'Tis The Cookie Season

Round choco-nut cookies are nestled in a gift box. i i
Susan Russo for NPR
Round choco-nut cookies are nestled in a gift box.
Susan Russo for NPR

Spending countless hours trapped in a cold, dimly lit basement is one of my best Christmas memories.

I don't remember gifts I gave or received (except for the year I got my awesome pink Huffy bike). I do, however, remember making Christmas cookies every December with my mom, a ritual that ended in the basement.

Christmas cookie baking was a massive project. Each year, it began by buying obscene amounts of flour, sugar, butter and eggs, which would be transformed into holiday family favorites such as biscotti, pizzelles and macaroons. The cookies would be assembled onto trays, tied with shiny ribbons and given as presents to everyone we knew, including the dry-cleaning guy.

Mom and I would spend days rolling and dipping and sprinkling. We did this until our backs ached and our feet swelled, then we did it some more, fueled by eating the occasional defective chocolate crinkle or Hello Dolly cookie that didn't make the cut.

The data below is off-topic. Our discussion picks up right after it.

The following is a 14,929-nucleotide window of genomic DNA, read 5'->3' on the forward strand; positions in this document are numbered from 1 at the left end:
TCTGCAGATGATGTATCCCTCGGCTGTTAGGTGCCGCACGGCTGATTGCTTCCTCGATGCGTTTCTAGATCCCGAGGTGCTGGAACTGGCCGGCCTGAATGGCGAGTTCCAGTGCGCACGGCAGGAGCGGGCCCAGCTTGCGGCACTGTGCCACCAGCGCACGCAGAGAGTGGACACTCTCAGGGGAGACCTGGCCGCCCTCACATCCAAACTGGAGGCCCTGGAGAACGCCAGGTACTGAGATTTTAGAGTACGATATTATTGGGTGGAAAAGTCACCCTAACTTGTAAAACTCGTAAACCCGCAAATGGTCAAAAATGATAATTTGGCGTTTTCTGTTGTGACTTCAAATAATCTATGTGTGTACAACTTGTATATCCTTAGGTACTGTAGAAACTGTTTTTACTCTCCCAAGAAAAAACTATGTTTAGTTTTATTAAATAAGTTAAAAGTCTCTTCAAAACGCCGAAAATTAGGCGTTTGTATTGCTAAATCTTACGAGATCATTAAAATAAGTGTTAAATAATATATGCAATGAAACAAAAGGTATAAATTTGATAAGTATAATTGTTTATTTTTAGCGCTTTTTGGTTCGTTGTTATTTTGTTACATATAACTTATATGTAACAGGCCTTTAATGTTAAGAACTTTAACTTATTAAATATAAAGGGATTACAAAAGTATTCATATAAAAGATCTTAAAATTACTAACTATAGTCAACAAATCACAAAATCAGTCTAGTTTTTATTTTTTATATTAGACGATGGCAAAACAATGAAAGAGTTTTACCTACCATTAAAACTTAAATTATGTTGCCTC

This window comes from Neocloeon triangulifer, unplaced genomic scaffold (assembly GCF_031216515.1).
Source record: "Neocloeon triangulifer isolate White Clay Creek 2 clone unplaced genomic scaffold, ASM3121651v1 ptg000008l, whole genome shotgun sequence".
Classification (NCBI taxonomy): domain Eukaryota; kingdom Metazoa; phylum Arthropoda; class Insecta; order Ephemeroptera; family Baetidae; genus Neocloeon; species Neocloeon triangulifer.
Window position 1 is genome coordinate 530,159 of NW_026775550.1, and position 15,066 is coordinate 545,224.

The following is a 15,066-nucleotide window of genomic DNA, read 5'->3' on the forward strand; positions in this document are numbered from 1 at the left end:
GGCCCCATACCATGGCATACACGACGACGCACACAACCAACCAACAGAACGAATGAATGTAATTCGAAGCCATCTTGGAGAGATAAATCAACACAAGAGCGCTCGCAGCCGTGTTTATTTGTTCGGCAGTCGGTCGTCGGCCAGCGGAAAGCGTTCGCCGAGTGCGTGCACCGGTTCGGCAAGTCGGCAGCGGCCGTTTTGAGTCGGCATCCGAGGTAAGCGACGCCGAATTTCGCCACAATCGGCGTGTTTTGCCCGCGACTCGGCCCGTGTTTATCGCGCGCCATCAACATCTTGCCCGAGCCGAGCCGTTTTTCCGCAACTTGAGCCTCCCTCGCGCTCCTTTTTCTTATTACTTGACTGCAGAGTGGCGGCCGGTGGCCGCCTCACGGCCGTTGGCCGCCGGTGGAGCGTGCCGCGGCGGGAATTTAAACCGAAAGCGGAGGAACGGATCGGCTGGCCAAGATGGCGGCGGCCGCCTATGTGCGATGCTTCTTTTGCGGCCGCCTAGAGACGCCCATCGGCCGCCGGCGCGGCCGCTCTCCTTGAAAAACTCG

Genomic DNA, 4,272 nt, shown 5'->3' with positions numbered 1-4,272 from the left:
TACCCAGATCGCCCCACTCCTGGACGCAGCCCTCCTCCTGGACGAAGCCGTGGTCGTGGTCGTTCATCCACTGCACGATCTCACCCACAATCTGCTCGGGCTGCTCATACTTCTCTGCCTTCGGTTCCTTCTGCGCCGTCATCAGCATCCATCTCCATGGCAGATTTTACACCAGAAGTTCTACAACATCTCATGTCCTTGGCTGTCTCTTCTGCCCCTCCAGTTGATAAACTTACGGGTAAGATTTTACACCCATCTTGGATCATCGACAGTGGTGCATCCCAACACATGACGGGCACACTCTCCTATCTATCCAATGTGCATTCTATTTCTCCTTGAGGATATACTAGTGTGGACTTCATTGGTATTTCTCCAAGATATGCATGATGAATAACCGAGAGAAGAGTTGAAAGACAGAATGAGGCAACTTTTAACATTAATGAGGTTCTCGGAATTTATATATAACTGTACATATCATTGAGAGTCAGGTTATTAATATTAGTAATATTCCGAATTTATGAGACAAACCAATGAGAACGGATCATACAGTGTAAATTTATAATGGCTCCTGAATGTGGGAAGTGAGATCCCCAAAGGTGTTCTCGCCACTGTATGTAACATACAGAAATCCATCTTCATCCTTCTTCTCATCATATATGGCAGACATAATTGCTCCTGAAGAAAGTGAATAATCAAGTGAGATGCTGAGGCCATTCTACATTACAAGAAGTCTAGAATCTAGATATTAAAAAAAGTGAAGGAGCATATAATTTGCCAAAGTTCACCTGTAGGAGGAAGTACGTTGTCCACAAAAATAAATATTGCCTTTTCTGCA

Then we'd head to the basement, where more than 2,000 cookies in metal tins were stacked on our old air hockey table waiting to be assembled. (I told you, everyone got a cookie tray).

About The Author

Susan Russo is a food writer in San Diego. She publishes stories, recipes and photos on her cooking blog, Food Blogga. When she isn't writing about her Italian family back in Rhode Island or life with her husband in Southern California, she can be found milling around a local farmers market buying a lot more food than two people could possibly eat.

Culinary historians claim that the earliest cookies as we know them developed from cake baking. In the 7th century, Persians made small sweet cakes, which became the prototype for modern-day cookies. It is believed that at some point, small amounts of cake batter were baked to test an oven's temperature, and eventually these small cakes became treats themselves.

During medieval times, cookie recipes and baking techniques spread from the Middle East to Europe. With the Muslim invasion of Spain and the development of the spice trade, cookies laced with cinnamon, nutmeg, ginger and anise began to appear. By the Renaissance, cookbooks included many recipes for sweet cookies made from eggs, sugar and flour. Indeed, the word "cookie" comes from the Dutch word koeptje or koekje, which means small cake.

Cookies underwent major changes in the 18th and 19th centuries as the price of sugar and flour dropped and chemical leavening agents such as baking soda became widely available. The inventions of the modern refrigerator and oven with thermostat also helped propel the popularity of home-baked cookies.